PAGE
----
I recently had the pleasure of being part of a recruitment panel interviewing candidates from all over the world for a company’s learning and development position. It was a great opportunity to have some healthy discussions and do a sanity check on how we currently often do things in Australia.
Many of the candidates spoke about their surprise on how much more we tend to work, look and think of things in silos and hierarchy here in Australia, and our approach to skills. We tend to say, “do you have the certificate or qualification to work with XYZ?” as opposed to “you have worked a lot with X, Y and Z and you can show some great examples of it”.
As a proud Danish-Australian, it reminded me of when I relocated to Australia. Previously I had been working with training, education, leadership, organisational development and HR in large, reputable overseas companies. I offered a Master in Organisational Psychology and a Batchelor of Education but did not have a Certificate IV in Training and Assessment. When looking for new contracts, I was told multiple times that I should get one even though it was not mentioned as a direct job requirement. In conversations, I was told, “your experience and resume is impressive… but who have you worked for down here?”
The Australian companies I encountered wanted to be innovative and hire new skills and said it was really hard to find them. At the same time, these companies focused on local education and companies on the resume. I had to learn that working in executive roles with McDonald’s or L’Oréal overseas was not the same as having done it here.
From my experience, these are three areas I see as an opportunity for companies to create a stronger workforce.
In northern Europe, education is often used to attract and keep good staff by maintaining their motivation. Skill shortages have forced companies to use education to attract the best and keep them. If I enrol an employee in a 3-year education, chances are high that they will stay with the company for at least three years or more. Australian companies often don’t invest much in employee education besides primarily compliance and expect staff to fund courses themself. Some managers have said to me: “If we educate them, we might lose them?” But isn’t three good and motivated years better than a disengaged employee for life?
In-house upskilling and innovation
Instead of a silo approach, skills are used across areas and industries and staff encouraged to work collaboratively to gain skills across business areas in Scandinavia. This creates in house upskilling and innovation. One candidate explained to me that she had been told no you can’t include ‘X’ in your learning content because that area sits in HR and you belong to Organisational Development. We often say we are easy going and laid back but actually, we work and think often quite hierarchal here in Australia.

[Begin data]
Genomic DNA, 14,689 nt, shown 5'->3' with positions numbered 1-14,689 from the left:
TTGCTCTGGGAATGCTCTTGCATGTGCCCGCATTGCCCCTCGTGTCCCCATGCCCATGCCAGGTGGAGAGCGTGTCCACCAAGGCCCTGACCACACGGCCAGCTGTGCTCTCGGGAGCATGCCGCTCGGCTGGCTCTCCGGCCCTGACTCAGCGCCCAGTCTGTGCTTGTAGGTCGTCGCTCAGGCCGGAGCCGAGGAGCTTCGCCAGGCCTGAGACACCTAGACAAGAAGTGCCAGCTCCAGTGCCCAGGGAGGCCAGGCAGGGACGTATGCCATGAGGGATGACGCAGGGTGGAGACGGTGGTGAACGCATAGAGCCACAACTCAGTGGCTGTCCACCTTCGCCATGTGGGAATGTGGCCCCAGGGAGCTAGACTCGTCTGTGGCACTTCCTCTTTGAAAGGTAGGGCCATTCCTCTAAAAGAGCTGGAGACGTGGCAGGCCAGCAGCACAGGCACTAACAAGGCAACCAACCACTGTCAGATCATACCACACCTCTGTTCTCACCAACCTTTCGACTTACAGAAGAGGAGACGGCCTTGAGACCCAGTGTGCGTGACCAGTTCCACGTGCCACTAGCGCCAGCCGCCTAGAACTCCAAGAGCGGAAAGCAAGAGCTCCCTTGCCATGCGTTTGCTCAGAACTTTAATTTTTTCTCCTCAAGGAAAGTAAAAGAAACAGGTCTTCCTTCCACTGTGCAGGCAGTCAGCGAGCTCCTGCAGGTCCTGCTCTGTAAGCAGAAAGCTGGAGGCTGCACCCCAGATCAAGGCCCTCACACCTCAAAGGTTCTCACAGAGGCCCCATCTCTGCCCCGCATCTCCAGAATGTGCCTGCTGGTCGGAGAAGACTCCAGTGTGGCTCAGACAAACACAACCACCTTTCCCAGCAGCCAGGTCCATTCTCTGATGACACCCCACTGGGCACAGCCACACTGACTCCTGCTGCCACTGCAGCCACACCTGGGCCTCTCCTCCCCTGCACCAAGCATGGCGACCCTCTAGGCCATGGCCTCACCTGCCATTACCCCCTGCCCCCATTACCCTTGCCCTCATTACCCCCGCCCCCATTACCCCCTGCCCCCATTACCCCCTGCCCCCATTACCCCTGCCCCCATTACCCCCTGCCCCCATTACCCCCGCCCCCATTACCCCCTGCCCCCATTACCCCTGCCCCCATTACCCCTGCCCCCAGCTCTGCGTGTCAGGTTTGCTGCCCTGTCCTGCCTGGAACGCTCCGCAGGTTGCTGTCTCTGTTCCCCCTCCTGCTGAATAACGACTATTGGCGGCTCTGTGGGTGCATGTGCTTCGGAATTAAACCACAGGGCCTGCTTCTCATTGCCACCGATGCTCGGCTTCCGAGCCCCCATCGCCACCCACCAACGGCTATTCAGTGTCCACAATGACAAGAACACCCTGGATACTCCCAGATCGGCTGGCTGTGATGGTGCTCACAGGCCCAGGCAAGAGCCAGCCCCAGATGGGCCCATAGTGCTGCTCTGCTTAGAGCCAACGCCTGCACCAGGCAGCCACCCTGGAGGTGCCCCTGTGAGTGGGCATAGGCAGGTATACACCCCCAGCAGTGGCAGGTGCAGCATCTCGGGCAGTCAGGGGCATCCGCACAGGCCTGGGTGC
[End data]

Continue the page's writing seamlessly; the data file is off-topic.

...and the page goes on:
Delegate more and give directions instead of enforcing control and orders. I learned as a young leader that you get the staff you deserve because you co-create them. If you enable, challenge and trust your staff they grow and let’s be honest, if you don’t trust them why did you hire them in the first place.
I hope the current forced work from home period has instilled more trust and enable more discussion on this front. For many years Gallup has proved in their international surveys that trust, delegation and working about 3 days remote or from home per week creates maximum engagement and innovation.
It’s not because countries in northern Europe – Scandinavia who we often look to for inspiration regarding manufacturing 4.0 or renewables woke up one morning and thought let’s do things differently because we feel like it. Outside factors like oil crisis and global finical crisis forced them to think and act differently. At the same time, it also took a group of leaders who dared to change the status quo and create a new normal after a crisis in regards to how they approached things just like now.
Australia has been the lucky country for many years regarding resources, lack of crisis and plenty of skilled employees and it has probably put us a bit to sleep. No matter the industry it’s now up to us the leaders to decide if we want to return to the old same or really create a new and better normal for our businesses and staff to prosper.
As Albert Einstein said insanity is doing the same thing over and over again and expecting a different result.